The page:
County of San Diego Communications Office
Hoping to find new ways to keep young people from attempting suicide, the county is poised to take part in a $4.1 million state youth suicide-focused pilot program.
The program, County Health and Human Services Agency officials said June 14, could develop new prevention responses – like systems to continue contact and follow up care when youth experiencing thoughts of suicide, doing self-harm, or attempting suicide end up in hospital emergency rooms.
Other actions could include expanding school-based suicide prevention programs like support, resources and mental health screenings for students and families; and increasing outreach, training and suicide risk screenings in rural communities, complementing the array of existing efforts the county is doing around suicide prevention.
Supervisors approved accepting the tentative $4.1 million from California Department of Public Health to "develop and test models for rapid reporting and comprehensive crisis response at the local level related to youth suicide and suicide attempts" for people under the age of 25. The state could approve the funding in its final budget deliberations.
County health officials said that the agency has and continues to create ongoing suicide prevention programs and efforts, and that local suicide rates have trended down. However, they said the county's rates are still higher than state averages and that suicide remained an urgent, growing problem that needs addressing. Officials said the numbers of suicides between the ages of 15 and 19 increased 29% between 2017 and 2021, and that suicide remains a leading cause of death for San Diegans.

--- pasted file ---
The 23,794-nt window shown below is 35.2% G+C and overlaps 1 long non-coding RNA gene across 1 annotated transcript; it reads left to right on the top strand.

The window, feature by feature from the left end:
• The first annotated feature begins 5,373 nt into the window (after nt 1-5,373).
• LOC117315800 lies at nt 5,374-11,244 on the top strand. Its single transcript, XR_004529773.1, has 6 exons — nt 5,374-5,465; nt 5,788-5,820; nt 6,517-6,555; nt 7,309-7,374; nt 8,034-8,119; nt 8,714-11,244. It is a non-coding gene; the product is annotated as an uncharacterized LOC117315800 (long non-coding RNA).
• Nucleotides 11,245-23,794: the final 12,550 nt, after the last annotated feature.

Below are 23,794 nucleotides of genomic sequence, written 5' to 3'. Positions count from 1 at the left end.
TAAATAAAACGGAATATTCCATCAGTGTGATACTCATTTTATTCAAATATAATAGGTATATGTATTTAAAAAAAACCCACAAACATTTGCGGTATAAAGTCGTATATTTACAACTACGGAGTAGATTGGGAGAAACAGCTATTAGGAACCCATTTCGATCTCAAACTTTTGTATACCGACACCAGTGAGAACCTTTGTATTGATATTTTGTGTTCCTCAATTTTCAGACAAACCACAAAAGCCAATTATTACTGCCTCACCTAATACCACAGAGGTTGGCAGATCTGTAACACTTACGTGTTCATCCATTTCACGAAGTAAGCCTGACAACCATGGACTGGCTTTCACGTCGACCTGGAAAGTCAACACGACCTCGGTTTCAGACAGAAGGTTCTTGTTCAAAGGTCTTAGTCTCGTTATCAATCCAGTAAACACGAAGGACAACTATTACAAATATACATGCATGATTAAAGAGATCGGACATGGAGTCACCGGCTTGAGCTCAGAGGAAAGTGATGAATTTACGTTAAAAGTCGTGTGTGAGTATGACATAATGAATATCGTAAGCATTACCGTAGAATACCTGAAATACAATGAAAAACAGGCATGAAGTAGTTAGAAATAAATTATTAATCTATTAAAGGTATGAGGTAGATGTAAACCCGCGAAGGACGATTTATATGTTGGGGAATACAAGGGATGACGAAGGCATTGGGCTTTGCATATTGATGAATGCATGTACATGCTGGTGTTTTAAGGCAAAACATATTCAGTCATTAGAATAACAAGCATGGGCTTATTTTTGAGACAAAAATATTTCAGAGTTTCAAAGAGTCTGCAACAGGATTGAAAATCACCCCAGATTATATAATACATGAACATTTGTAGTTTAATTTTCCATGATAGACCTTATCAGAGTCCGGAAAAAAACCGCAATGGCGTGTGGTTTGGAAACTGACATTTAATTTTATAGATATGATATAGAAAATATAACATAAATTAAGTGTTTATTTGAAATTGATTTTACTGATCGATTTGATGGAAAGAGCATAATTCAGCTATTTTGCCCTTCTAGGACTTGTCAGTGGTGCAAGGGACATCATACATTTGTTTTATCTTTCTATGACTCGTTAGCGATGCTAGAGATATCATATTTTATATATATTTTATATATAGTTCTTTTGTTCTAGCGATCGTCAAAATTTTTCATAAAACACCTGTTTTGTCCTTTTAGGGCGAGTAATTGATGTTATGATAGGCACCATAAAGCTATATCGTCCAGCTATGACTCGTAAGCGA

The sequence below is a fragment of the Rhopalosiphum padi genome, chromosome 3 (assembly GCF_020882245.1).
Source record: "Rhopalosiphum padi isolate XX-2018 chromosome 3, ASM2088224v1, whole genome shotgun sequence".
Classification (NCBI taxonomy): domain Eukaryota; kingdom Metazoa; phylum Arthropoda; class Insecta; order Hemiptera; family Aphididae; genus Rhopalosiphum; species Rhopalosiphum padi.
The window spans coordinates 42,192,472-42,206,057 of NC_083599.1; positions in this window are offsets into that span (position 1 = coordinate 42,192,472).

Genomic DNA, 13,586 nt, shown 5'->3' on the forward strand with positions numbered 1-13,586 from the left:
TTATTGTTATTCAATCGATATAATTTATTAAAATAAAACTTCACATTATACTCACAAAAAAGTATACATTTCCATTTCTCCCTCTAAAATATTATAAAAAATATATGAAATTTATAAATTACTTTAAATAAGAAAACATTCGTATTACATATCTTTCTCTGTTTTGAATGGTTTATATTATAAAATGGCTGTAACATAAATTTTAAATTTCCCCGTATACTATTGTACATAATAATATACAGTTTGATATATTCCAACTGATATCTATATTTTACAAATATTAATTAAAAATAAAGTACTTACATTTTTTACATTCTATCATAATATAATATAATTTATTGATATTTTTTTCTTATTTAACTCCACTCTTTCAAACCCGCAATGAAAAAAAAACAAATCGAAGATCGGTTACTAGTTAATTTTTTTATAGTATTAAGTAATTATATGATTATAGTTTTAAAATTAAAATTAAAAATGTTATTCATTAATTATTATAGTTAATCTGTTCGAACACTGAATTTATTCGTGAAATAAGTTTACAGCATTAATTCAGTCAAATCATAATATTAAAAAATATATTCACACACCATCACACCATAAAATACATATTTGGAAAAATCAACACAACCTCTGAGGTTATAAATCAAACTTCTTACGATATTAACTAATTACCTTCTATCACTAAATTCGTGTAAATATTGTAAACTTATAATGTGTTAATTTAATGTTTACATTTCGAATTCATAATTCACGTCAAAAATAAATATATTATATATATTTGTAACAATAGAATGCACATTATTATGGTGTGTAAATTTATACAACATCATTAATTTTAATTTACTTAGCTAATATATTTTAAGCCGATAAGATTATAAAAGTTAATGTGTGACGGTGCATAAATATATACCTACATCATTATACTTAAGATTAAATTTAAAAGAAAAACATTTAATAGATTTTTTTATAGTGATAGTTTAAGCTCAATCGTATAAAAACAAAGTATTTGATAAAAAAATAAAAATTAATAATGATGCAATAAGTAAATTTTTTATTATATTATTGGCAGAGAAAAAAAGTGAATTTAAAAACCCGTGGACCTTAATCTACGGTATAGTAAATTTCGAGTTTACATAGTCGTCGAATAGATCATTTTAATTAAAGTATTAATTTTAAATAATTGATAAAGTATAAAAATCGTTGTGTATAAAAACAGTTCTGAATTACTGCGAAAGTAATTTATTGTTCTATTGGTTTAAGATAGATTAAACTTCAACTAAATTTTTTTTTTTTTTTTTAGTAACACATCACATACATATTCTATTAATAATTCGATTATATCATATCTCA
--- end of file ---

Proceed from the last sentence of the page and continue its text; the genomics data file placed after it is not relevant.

Programs the county has developed that could be used as bases in the pilot program include the "It's Up to Us" multi-media campaign. The program aims to increase public awareness and understanding of suicide and the issues surrounding it.
The county's Mobile Crisis Response Teams send mental health experts to respond to people suffering a mental health crisis where they are to connect them to care. In addition, the County's 24/7 Access and Crisis line – 888-724-7240 – gives people a way to talk directly with a clinician to help them around the clock.
That help was supplemented last year with the local introduction of the national 988 National Suicide Prevention Lifeline, a national network of local crisis centers that provides free and confidential emotional support to people in a suicidal, mental health and/or substance use crisis, 24 hours a day, 7 days a week.
Another county effort includes the San Diego County Suicide Prevention Council, which, among other efforts, coordinates mental health trainings and takes the lead in producing the annual Report to the Community that reports on suicide resources and data.
More information about the County's behavioral health services can be found at https://www.sandiegocounty.gov/content/sdc/hhsa/programs/bhs.html.